My hopes of completing the Cairngorms Munros were fading fast as the fine weather of the summer starts to collapse into the rain, wind, and cold temperatures of the autumn. I’d made vague plans to head up North towards Dalwhinnie on Friday, taking the day off to try and climb the four hills West of Drumochter, but the weather looked pretty abysmal. The forecast for Saturday was a lot better, but plans would be scuppered by rail strikes. And so it was that I’d given up hope of big hills for this weekend, only for a serendipitous suggestion to pop up on a Westies WhatsApp post: does anyone want to run the Drumochter hills on Saturday?
So it was that I found myself being picked-up shortly after 6, sleep-deprived but keen, before heading up to Perth, via Kirkintilloch to complete the party. It was a little before 9am that we arrived in the layby at the notional end of the route; the route ends with around 4km on the tarmaced A9 cycle path, and we decided this would be more pleasantly done at the start rather than the end of the outing. With hindsight this was the correct decision. We made a decent pace along the tarmac, and soon we found ourselves at the bottom of the main climb of the day, up to the first Munro, one of the many Geal-Chàrns of this part of the highlands. The climb started up a landrover track and we managed to stay on this all-too-tempting path for a little bit too long before spotting walkers heading up a different path, so made a quick course correction cross-country to find the other path. We soon spotted a rather convincing cairn—surely this couldn’t be the summit already? A quick look around confirmed that it wasn’t, and we had a bit further to go for Geal-Chàrn, which was Will’s 100th Munro (and my 140th).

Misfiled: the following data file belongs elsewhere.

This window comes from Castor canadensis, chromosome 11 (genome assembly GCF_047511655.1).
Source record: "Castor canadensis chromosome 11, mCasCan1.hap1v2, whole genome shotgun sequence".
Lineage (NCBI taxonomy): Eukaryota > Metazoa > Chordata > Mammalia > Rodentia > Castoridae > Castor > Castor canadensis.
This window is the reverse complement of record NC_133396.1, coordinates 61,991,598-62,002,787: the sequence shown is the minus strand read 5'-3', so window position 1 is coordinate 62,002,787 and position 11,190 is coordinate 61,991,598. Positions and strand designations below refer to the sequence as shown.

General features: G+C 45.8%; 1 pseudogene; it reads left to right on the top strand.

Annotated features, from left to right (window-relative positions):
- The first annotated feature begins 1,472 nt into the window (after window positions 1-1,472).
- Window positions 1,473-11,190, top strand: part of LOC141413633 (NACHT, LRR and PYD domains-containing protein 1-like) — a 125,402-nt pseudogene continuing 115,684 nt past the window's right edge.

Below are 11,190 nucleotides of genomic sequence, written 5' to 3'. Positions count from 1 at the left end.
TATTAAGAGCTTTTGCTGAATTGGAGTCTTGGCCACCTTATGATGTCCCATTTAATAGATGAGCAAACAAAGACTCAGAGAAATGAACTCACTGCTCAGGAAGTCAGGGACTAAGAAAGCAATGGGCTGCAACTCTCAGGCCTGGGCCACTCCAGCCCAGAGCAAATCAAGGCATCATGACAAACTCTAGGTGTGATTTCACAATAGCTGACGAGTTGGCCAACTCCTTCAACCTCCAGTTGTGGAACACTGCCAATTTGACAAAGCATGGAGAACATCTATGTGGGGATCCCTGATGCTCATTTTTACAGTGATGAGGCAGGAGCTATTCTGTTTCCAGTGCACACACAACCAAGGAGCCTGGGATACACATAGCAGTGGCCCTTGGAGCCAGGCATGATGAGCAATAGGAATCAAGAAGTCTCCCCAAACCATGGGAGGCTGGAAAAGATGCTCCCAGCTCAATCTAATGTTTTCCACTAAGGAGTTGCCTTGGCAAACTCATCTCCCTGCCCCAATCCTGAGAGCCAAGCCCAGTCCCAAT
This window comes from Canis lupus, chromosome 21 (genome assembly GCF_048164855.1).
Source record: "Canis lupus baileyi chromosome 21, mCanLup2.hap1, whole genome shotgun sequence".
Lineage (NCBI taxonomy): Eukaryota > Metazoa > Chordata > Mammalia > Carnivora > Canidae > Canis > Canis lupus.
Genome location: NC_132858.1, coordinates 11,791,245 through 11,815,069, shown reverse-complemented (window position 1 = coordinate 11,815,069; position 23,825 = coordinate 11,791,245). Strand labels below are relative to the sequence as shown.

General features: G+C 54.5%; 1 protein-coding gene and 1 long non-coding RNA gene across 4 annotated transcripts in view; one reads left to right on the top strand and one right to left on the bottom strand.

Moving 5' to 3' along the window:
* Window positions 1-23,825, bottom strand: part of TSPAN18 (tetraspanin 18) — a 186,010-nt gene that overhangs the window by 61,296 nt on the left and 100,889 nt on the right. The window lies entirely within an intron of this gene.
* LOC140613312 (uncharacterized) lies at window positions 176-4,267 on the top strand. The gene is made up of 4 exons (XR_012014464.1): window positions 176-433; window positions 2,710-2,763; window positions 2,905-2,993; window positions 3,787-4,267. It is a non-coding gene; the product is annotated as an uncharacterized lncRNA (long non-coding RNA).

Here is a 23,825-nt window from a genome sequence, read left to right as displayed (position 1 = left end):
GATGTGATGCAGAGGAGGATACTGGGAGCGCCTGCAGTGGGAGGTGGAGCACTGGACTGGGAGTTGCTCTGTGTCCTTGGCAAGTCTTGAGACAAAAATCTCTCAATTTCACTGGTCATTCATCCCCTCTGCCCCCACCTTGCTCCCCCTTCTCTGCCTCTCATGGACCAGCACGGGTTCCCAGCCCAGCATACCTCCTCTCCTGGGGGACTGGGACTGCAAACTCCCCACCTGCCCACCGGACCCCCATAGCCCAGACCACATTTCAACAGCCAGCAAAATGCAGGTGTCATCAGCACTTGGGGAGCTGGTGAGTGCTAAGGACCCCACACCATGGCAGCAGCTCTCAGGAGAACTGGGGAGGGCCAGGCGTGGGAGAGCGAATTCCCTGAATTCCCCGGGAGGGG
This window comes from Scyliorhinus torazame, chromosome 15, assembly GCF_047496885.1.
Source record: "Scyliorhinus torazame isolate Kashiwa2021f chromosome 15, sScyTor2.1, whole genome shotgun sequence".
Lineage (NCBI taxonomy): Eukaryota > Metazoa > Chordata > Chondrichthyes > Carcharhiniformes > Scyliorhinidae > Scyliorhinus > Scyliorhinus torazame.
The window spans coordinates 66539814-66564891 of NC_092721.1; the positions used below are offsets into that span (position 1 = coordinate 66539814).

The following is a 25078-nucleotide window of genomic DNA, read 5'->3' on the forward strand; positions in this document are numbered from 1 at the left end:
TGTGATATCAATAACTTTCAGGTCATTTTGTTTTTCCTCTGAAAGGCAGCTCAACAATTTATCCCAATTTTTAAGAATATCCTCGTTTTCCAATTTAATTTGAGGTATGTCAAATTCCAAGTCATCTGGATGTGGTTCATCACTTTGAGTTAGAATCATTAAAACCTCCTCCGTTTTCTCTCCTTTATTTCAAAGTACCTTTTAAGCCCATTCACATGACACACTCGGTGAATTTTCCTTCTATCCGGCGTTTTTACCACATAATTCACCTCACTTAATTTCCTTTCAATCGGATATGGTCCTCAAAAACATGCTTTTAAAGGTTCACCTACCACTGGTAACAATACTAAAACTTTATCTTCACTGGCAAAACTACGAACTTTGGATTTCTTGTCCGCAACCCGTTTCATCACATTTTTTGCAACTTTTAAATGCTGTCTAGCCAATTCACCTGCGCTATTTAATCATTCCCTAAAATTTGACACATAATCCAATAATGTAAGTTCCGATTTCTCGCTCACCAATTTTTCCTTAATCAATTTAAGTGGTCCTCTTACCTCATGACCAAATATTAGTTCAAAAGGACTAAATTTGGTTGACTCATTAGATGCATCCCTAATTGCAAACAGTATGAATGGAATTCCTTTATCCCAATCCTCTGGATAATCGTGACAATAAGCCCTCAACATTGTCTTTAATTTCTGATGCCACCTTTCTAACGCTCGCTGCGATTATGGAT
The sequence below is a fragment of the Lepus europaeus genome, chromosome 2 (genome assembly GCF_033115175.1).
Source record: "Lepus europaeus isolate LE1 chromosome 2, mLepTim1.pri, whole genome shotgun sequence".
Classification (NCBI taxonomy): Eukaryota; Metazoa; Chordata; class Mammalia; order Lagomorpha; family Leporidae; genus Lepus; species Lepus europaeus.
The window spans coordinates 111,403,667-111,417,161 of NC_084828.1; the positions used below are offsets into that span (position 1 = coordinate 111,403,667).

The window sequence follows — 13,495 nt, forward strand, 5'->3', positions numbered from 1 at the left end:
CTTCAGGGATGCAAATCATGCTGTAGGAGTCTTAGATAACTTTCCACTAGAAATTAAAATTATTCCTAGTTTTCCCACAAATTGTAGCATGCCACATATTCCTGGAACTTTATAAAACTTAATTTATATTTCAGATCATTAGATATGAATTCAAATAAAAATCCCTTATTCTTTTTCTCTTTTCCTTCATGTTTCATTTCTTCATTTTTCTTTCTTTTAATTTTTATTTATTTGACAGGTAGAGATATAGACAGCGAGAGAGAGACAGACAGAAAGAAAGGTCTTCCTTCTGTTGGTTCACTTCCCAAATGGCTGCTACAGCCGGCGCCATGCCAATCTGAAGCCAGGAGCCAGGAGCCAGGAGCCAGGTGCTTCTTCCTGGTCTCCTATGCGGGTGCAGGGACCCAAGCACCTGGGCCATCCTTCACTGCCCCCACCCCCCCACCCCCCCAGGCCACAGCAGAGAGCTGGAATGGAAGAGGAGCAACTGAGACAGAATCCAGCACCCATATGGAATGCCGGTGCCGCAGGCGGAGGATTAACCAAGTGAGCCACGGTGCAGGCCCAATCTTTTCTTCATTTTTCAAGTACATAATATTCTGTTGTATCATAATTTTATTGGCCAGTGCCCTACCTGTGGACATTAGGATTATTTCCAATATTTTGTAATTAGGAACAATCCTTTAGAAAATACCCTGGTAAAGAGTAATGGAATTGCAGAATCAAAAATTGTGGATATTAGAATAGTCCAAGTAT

From here it was a fairly small drop down to the bealach linking to the second Munro, A’ Mharconaich, which was an uninspiring summit in many ways, but was my halfway point through the Munros. Again from here the route continued down gently, before then turning fairly steep (by the standards of these hills!) at the climb to the third Munro; en route we passed an… artistic installation(?) of rusted fenceposts arranged as a metallic simalcrum of a cairn. This was repeated at the summit, which had a well-built shelter cairn with another cluster of fenceposts next to it. The entire run had been spent in thin cloud up to this point, and there seemed to be no immediate prospect of change.
The run over to the final Munro in the circuit was around 2.5km and possibly over the easiest terrain of the day, but by this point I could feel mysefl flagging a bit. The highlight of the summit was our only trig point of the day, which had a somewhat unusual, squat stature. We decided to add in the Sow of Atholl, a Corbett, at the end of the route, which turned out to involve more descent than we’d realised, down some of the most interesting terrain of the day. The climb back up from the bealach was largely pathless but fast, and we soon reached our final summit, which had almost no cairn to speak of at all. We opted for a (very) direct descent, which turned out to be fine, though my descending skills were shown up as rather lacking here. To get back to the car we had to wade across a fairly steep burn, cross under the railway, and then return along a stretch of the old A9.Share Share Share